MarchBookThree-CoverThe best thing to be released in 2016 for comics. This is an absolutely amazing finish to the award winning trilogy. The winner of the National Book Award among other things the graphic novel focuses on Congressman John Lewis’ experiences during the Civil Rights movement.

Written by Lewis, Andrew Aydin, with art by Nate Powell this is the crown jewel of comics showing that they’re more than tights and has been adopted by schools to teach about this time in American history.

As I read the graphic novel from cover to cover, I found myself filled with emotions, as Lewis’ life was there in print for those to see and read. The story is a complicated one, but it’s presented in a way that feels honest and open, both good and bad. This is an inside look at one of the most important, and turbulent times in American history from not just someone that was there, but a leader of the movement. And that’s a fascinating part of this third book, is its focus on Lewis’ role as a leader.

This third volume somehow leapfrogs the other two. Whether it’s due to learning or the material within, something about it created an emotional reaction I haven’t felt by any media in quite some time. And most importantly it got me to think about where we as a people and nation have been, where we are, and where we’re going.

Runners Up:

  • The Attack – A man’s wife winds up being a suicide bomber. This story is about his attempt to find out why and discovering he knew so little about the woman he called his wife. A spiral into despair and madness the end will leave you speechless and heartbroken.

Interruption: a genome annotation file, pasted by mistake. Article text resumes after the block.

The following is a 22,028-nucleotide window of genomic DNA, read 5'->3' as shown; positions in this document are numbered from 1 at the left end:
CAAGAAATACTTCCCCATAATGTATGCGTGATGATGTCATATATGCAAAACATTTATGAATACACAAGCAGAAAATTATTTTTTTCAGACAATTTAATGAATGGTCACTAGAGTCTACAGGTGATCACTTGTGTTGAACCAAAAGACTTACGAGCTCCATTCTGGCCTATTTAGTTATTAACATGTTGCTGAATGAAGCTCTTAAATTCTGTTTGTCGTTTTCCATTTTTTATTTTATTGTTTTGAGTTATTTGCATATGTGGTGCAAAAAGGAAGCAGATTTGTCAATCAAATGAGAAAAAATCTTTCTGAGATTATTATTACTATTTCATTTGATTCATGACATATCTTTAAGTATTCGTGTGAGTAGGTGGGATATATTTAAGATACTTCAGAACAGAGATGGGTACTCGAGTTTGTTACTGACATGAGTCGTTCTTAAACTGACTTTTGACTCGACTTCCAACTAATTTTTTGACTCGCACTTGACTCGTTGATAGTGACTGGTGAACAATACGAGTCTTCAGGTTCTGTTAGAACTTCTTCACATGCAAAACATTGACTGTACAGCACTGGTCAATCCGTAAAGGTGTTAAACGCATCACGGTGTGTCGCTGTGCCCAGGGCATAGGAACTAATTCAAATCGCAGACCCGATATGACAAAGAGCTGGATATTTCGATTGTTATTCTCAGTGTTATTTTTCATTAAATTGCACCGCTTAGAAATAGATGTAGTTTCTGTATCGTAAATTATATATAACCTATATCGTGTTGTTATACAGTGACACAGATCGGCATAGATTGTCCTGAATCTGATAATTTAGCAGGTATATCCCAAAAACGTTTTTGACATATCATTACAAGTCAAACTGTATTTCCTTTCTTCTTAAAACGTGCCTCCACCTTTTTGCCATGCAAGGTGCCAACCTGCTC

• Rolling Blackouts: Dispatches From Turkey, Syria, and Iraq – By Sarah Glidden this graphic novel is her experiences as she researches potential stories on the effects of the Iraq War on the Middle East, especially refugees. Beautiful to look at, the graphic novel is the second best thing I’ve read this year (behind March).
  • Soviet Daughter – Adapting her great grandmother’s journal Julia Alekseyeva provides an interesting look at someone who lived in Russia from 1910 to emigrating to the US in the 90s. The Revolution, WWII, the Holocaust, it’s all presented as Alekseyeva illustrates what is a diary. Between each chapter, Julia reflects on her own life and her closeness with her great grandmother. It’s an amazing piece examining women finding their place in the world. It’s also a reason you wait until the first of the year for your list, as this came out the last week of the year.
  • Tetris: The Games People PlayBox Brown takes what should be a boring story about the history of the video game Tetris and makes it really interesting! A fun graphic novel published by First Second that makes corporate maneuvering a bad business deals engaging.

 

Best Genre of the Year – Indie Comics/Small Publishers

Is it a “genre”? We can argue about that, but lets face it, 2016 was a year we saw major creators continue to shrug off the big two, instead launching creator-owned series at other publishers, digitally or through Kickstarter. We saw more comics, in more varieties, on more subjects and more ways to consume them, than any time before. It really wasn’t the year of the Big Two, this was a year that we as consumers could continue to find something that would fit our varied tastes.

With more channels for distribution and more ways to produce comics, we’re in a golden age where the old ways of publishing no longer hold back the creativity that abounds.

I named Indie Comics “it” in 2013, 2014, and 2015 and nothing changed in 2016. There’s a massive opening for someone to step in and be a mainstream breakout, maybe 2017 will be the year we see it.

 

Best Surprise of the Year – DC Comics

DC_Logo_RGB_0318162016 was a year that had everyone shaking their head when they heard DC was shaking things up again and “rebooting.” Except, their reboot was anything but.

In “Rebirth” the publisher blended the old with the new bringing back legacy characters and also pushing forward some of the newer ones too. They even moved away from grimm and gritty and gave us a bit of hope and fun in it all!

While Batman has always been strong for the company, Superman, Wonder Woman, and more all all returned to greatness with a new positive energy about them that could be felt.